October 31, 1933, and on deed 728 dated November 6, 1933, SuppiahPillai sold, conveyed, and assigned these shares- to the respondent R. A.Nadarajah. On April 27, 1934, the proctor for Nadarajah wrote to thecompany, narrating the devolution of title of the shares to his client,and asking the company to register the name of Nadarajah as the holderof the shares in question. To this letter the Company wrote by letterP4 dated May 4, 1934, declining to transfer these shares under article 29of the articles of association of the company “ as the shareholder isindebted to the company
The learned Judge in his order has made a slight mistake in thinkingthat the petitioner-respondent Nadarajah was the original purchaserat the execution sale. As I have stated, the original purchaser wasSuppiah Pillai, and Nadarajah was a voluntary transferee from SuppiahPillai. This mistake however does not in our opinion affect the questionof law which has been raised on this aspect of the appeal, namely, whetherarticle 29 applies, and whether the directors had the discretion to refuseto register the name of Nadarajah as a shareholder.
We do not decide in this appeal the question whether the Companywas a creditor of S. Moonesinghe, nor whether the company had a lienon the shares belonging to S. Moonesinghe. The bare point of lawwe decide in this appeal is whether article 29 applies. It will be seen fromthe terms of that article that the board of directors has got “ a dis-cretion to decline to register any transfer of shares by a shareholderwho is indebted to the company, or upon whose shares the companyhas a lien or otherwise ”. It will be seen that in this case SuppiahPillai was not a transferee who derived his title on a transfer voluntarilyexecuted by the shareholder S. Moonesinghe on • the register of thecompany. This was a forced sale, and therefore article 29 cannot applyto the case of Suppiah Pillai. If it does not apply to the case of SuppiahPillai it cannot equally apply to his successor in title Nadarajah whogot all the right, title, and interest of Suppiah Pillai transferred to himby the sale. Apart from this, the word “shareholder” referred to inarticle 29 can only mean a shareholder on the books of the company, andtherefore it could only refer to a transfer effected by Moonesinghevoluntarily. This opinion of ours concludes the appeal on the mainpoint raised in the argument before us.
Mr. Choksy however raised another point, namely, that the petitioner-respondent had not complied with article 30 of the articles of association.That article requires that “ every instrument of transfer which is to beregistered in the books of the company should be left at the office of thecompany, accompanied by the certificate of the share to be transferred,together with evidence to prove the title of the transferee, and a fee ofRs. 2.50 to be paid to the company for the registration of every transfer.”Mr. Choksy argued that as the petitioner-respondent had not compliedwith the terms of this article the respondent was bound to fail in theseproceedings before us.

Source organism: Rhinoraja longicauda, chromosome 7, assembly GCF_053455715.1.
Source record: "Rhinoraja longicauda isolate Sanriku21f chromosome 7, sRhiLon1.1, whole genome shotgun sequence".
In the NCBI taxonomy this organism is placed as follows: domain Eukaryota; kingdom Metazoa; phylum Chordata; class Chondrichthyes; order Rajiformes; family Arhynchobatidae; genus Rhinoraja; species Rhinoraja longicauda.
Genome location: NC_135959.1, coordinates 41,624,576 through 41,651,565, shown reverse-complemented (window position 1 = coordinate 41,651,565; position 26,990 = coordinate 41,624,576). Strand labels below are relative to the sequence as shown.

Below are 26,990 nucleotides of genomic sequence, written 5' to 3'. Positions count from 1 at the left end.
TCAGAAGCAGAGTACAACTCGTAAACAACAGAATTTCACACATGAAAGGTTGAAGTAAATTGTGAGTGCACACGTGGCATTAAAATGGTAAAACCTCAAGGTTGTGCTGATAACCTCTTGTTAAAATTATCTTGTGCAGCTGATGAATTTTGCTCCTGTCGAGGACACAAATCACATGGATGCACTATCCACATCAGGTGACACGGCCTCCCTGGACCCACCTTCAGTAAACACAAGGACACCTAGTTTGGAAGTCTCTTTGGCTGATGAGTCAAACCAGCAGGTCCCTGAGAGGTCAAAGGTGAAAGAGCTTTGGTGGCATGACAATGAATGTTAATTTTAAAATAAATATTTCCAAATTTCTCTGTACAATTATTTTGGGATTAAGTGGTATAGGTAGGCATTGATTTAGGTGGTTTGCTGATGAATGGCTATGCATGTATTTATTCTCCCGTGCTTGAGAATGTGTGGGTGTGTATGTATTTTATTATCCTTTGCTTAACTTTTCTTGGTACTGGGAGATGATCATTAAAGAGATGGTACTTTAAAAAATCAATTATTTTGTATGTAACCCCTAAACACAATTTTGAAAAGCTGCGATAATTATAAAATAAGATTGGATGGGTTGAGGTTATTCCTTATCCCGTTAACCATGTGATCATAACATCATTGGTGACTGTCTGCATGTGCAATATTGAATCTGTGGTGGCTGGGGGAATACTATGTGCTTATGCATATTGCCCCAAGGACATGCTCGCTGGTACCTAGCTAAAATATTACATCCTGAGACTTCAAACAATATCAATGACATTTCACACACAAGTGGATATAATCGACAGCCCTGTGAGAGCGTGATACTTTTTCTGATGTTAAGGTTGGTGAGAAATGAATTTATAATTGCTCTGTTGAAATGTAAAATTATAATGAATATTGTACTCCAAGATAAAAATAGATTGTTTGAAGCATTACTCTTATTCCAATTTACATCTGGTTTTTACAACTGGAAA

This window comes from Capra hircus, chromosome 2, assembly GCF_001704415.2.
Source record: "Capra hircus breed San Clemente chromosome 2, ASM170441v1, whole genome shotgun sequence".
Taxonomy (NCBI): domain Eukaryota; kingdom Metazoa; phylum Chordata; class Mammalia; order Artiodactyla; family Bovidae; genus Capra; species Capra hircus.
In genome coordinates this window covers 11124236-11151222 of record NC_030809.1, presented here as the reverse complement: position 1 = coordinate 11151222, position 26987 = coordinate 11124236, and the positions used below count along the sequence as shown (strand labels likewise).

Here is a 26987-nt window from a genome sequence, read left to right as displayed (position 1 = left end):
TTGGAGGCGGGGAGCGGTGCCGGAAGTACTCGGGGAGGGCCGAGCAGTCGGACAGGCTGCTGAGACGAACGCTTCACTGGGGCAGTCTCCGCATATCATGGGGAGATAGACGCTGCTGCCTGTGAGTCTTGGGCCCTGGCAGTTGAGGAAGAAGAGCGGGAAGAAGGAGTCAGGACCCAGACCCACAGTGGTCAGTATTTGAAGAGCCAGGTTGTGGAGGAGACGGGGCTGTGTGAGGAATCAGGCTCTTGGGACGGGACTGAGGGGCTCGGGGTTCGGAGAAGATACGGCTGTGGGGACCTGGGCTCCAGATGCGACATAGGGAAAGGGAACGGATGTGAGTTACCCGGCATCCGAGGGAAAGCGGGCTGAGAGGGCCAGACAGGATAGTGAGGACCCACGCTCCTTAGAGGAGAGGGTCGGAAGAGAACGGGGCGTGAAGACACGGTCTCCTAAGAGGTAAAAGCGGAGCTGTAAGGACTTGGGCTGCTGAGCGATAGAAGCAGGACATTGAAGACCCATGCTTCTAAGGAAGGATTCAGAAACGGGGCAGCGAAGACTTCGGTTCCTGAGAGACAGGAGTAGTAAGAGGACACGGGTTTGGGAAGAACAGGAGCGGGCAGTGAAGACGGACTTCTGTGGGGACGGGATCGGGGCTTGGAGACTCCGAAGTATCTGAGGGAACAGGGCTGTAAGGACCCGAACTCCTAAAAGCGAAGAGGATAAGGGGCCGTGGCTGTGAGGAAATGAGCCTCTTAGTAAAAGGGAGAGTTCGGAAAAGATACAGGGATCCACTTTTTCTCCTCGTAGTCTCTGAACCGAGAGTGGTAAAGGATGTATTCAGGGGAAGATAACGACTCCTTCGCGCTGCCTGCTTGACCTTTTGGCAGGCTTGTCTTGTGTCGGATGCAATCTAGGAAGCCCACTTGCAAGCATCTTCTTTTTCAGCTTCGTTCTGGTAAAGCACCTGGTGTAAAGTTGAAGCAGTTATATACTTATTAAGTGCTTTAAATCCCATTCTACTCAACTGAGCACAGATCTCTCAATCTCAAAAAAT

There are two objections to this argument. The first objection isto be found in the correspondence which passed between the companyand the respondent. When by letter P3 the proctor for the respondentasked that he be registered as the shareholder of the shares in question,
FERNANDO A.J.—Pedrick Appuhamy v. Bkman Singho.
the reply that was sent to him was, not that he had not complied witharticle 30, but that the director declined to register the transfer underarticle 29, on the ground that the shareholder, namely, S. Moonesinghe,was indebted to the company. This objection was not even taken inthe proceedings before the District Court. The parties went on with theinquiry solely on the one question whether article 29 applied or not.In the second place it seems clear to me that article 30 can only applywhen the directors have made up their minds to effect the registrationof the shares, and it cannot therefore operate in this case, where thedirectors expressed their opinion that they were not prepared toentertain any application for registration on the ground that article 29gave them a discretion to do so. I therefore fail to see how article 30can be made to apply to a case like this, where the first question thathas to be decided is whether the directors had the right to decline toregister as they claimed to do.
We have come therefore to the conclusion that the appellant is boundto fail in the argument that has been placed before me, and the appealmust therefore be dismissed with costs.
Koch J.—I agree.
NADARAJAH v. H. DON CAROLIS & SONS, LTD